Object access audit records include not just the fact of access allowed or denied, but also the reason for the success or failure. This “reason for access” reporting generally takes the form of an access control entry, specified in SDDL (Security Descriptor Definition Language), in the audit record. This allows for a diagnosis of scenarios in which an object to which you believe access should be denied is being permitted, or vice versa, by identifying the specific access control entry that caused the attempted access to succeed or fail.

As can be seen in Figure 6-10, object access auditing is disabled by default (as are all other auditing policies).

Global Audit Policy

In addition to object-access ACEs on individual objects, a global audit policy can be defined for the system that enables object access auditing for all file system objects, for all registry keys, or for both. A security auditor can therefore be certain that the desired auditing will be performed, without having to set or examine SACLs on all of the individual objects of interest.

An administrator can set or query the global audit policy via the AuditPol command with the /resourceSACL option. This can also be done with a program calling the AuditSetGlobalSacl and AuditQueryGlobalSacl APIs. As with changes to objects’ SACLs, changing these global SACLs requires SeSecurityPrivilege.

The global audit policy is stored in the registry as a pair of system access control lists in HKEY_LOCAL_MACHINE\SECURITY\Policy\GlobalSaclNameFile and HKEY_LOCAL_MACHINE\SECURITY\Policy\GlobalSaclNameKey. These keys can be examined by running Regedit.exe under the System account, as described earlier in the “Security System Components” section. These keys will not exist until the corresponding global SACLs have been set at least once.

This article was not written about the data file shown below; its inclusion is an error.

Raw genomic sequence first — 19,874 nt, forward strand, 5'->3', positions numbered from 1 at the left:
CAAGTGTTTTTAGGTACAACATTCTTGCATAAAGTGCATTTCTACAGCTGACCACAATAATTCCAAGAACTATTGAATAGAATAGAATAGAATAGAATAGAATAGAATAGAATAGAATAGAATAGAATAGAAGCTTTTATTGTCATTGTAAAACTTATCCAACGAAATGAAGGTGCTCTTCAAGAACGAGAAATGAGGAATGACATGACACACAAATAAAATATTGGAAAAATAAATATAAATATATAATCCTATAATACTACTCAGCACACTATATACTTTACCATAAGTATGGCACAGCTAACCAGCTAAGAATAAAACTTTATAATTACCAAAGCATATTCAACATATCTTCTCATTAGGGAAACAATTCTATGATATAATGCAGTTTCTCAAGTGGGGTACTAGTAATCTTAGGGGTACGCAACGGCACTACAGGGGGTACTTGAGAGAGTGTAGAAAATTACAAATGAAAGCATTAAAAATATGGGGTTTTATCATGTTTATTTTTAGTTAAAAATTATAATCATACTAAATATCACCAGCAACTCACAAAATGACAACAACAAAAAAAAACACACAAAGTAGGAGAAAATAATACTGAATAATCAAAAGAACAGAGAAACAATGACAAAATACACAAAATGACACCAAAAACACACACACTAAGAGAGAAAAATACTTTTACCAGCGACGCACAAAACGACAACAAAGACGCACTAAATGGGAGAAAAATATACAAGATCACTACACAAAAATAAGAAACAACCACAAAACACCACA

The global audit policy cannot be overridden by SACLs on objects, but object-specific SACLs can allow for additional auditing. For example, global audit policy could require auditing of read access by all users to all files, but SACLs on individual files could add auditing of write access to those files by specific users or by more specific user groups.

Global audit policy can also be configured via the Local Security Policy Editor in the Advanced Audit Policy settings, described in the next subsection.

Advanced Audit Policy Settings

In addition to the Audit Policy settings described previously, the Local Security Policy Editor offers a much more fine-grained set of audit controls under the Advanced Audit Policy Configuration heading, as shown in Figure 6-12.

Figure 6-12

Figure 6-12 Local Security Policy Editor Advanced Audit Policy Configuration settings

Each of the nine audit policy settings under Local Policies, as illustrated previously in Figure 6-10, maps to a group of settings here that provide more detailed control. For example, while the Audit Object Access settings under Local Policies allow access to all objects to be audited, the settings here allow auditing of access to various types of objects to be controlled individually. Enabling one of the audit policy settings under Local Policies implicitly enables all of the corresponding advanced audit policy events, but if finer control over the contents of the audit log is desired, the advanced settings can be set individually. The standard settings then become a product of the advanced settings; however, this is not visible in the Local Security Policy Editor. Attempts to specify audit settings by using both the basic and the advanced options can cause unexpected results.

The Global Object Access Auditing option under the Advanced Audit Policy Configuration item can be used to configure the Global SACLs described in the previous section, using a graphical interface identical to that seen in Explorer or the Registry Editor for security descriptors in the file system or the registry.